Hungry Man director Amir Farhang discusses his short film 'The Persian', cultural and racial ignorance, and the work he's been inspired by recently
Hungry Man’s Amir Farhang’s short film 'The Persian' was just accepted into LA International Shorts - an Oscar and BAFTA qualifying festival. Hungry Man talks to him about his work, growing up in America, and what inspires him.
Q> Where did you grown up and what kind of childhood did you have?
Amir Farhang> I grew up in Tucson, AZ, the son of Iranian immigrants. First and MTV generation. My dad owned a country western saloon and honky tonk and put on a cowboy hat and boots and went to work every night dressed like a cowboy. I learned how to be an American through a self-curated pop culture experience that consisted of the NBA, Spike Lee, Merle Haggard, and Eazy-E. And a little ghormeh sabzi.
Q> Your recent short film 'The Persian' essentially explores cultural and racial ignorance - talk about the making of this film and why you approached the subject matter in this way?
Amir> I grew up in a red state. I’ve had to explain where I came from and the differences between Arabs and Persians my whole life. Islamophobia as we know it isn’t a new construct, as soon as the Ayatollah stormed the US Embassy and took 52 hostages in 1979, every person America with brown skin and a beard had to be ready to explain themselves. The racial divide in America is real. Complicated, but real. It didn’t happen overnight. It’s always been there. I wanted to make a film that depicted this great nation as teachable but still very much stuck in a past we try to deny still exists.
Q> When it comes to writing and directing what inspires you most, do you draw from true experience as much as possible, and how has living in America affected that?
Amir> I was born in America, but I’m not necessarily American if that makes sense. It’s obviously affected everything I do. As a perpetual outsider, I’m often caught observing and recording behavior to be used for material later. I can’t draw from every experience personally, but it's important to remember how people behave in certain situations and what you show rather than tell that makes it more impactful.
Q> Your recent Nike work blends commercials and documentary together, what do you enjoy most about this style of work?
Amir> Not just commercials — I brought some 90’s hip-hip music video concepts to the table on that one. I don’t like to think of things as commercials all the time. I love when you get an opportunity to take a genre and attempt to bend towards a different approach or blend a variety of approaches together to create something that feels unique. There’s an electricity and vibrancy that reverberates when you layer things with nuances that maybe only you notice, but I think those are the things that make them come alive.
Q> What work or brands out there do you find most inspiring at the moment?
Amir> The NY Times, for one. The irony isn’t lost on me that a campaign dedicated to the notion of “Truth” was invented by an advertising agency. But the best ideas usually do that. And agencies like Droga5 and W+K set the standard for raising the bar and guiding our light. Maybe the one campaign I’m most jealous of is the Millicent Shelton-directed Old Spice work with Deon Cole from Black-ish. It’s crazy but somehow grounded at the same time.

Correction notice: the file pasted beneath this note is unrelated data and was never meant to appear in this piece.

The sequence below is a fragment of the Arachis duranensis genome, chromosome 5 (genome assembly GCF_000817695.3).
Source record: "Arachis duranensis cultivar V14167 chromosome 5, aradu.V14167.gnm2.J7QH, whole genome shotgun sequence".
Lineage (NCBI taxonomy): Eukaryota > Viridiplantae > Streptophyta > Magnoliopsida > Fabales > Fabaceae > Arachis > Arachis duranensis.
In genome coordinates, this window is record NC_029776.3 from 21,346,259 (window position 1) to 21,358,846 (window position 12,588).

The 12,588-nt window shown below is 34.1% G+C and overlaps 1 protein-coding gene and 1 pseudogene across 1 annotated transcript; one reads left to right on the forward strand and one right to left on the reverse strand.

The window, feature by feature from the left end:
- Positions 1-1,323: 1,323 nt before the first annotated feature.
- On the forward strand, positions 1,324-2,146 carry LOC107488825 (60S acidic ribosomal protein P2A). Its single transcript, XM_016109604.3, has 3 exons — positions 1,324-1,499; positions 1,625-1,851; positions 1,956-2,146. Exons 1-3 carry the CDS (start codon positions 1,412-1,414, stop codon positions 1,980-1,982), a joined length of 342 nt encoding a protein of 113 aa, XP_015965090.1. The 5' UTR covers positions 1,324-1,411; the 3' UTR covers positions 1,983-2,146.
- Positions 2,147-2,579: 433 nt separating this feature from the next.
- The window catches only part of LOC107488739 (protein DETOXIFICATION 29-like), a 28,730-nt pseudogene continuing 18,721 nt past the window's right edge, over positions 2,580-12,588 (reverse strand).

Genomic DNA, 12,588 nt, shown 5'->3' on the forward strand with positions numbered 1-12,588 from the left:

Q> You also recently won 2 pencils at the D&ADs for you Amex Jersey Assurance campaign - what do you think made that campaign stand out?
Amir> Sometimes it’s all about the idea. They solved a real business problem. People are afraid to buy their favorite players jerseys in the modern era where superstars don’t play their whole careers with one team. Now they don’t have to be. What a powerful message to a consumer from a brand that says, we don’t want you to waste your money, we got your back. Literally. Plus, I got to work with my brother who lead the effort from the agency. Hi, Omid.
Q> Nike's 'The Church of the Epiphany' just won the 2019 Grand Prix for Industry Craft at Cannes Lions. It's an installation not a film - tell me about that project.
Amir> I like to think of that as a conceptual art installation and experience. It solved a problem but also told a story. Isn’t that what directing is? The challenge was to reignite the passion for the game in the city of Chicago, where the gun violence epidemic has left a generation too afraid to ball outside. The more I thought about it, the more I came to the notion that there was a loss of faith reverberating throughout — not just in the game, but on a spiritual level as well. The notion of taking an abandoned Church and converting into a basketball Mecca seemed like the best way to restore that belief. I wondered what a backboard with stained glass would look like and it all just flowed from there. I know there isn’t a film involved, but so many components of filmmaking were involved in developing the idea. Inventing a new space. Creating a room that dramatically makes you feel something. I wanted it to feel like it could be the set of a music video or the opening of an abstract short film.
Read more about Amir's work on the campaign here.
Q> What's on the horizon for you?
The Persian was just accepted into the LA International Shorts Awards, an Oscar and BAFTA qualifier. I’m looking forward to the screening and the Q&A with Ali, the lead actor who honestly deserves all the credit. In the meantime, it’s the never-ending pursuit of the next thing. Doing some work for Amazon with some pro athletes which I can’t quite disclose and I just completed a draft of a pilot called 'Iranian Cowboy,' which is inspired by the life of my dad. I’m working on it with my brother as well. Oh, and you might see 'The Persian 2' if the stars align.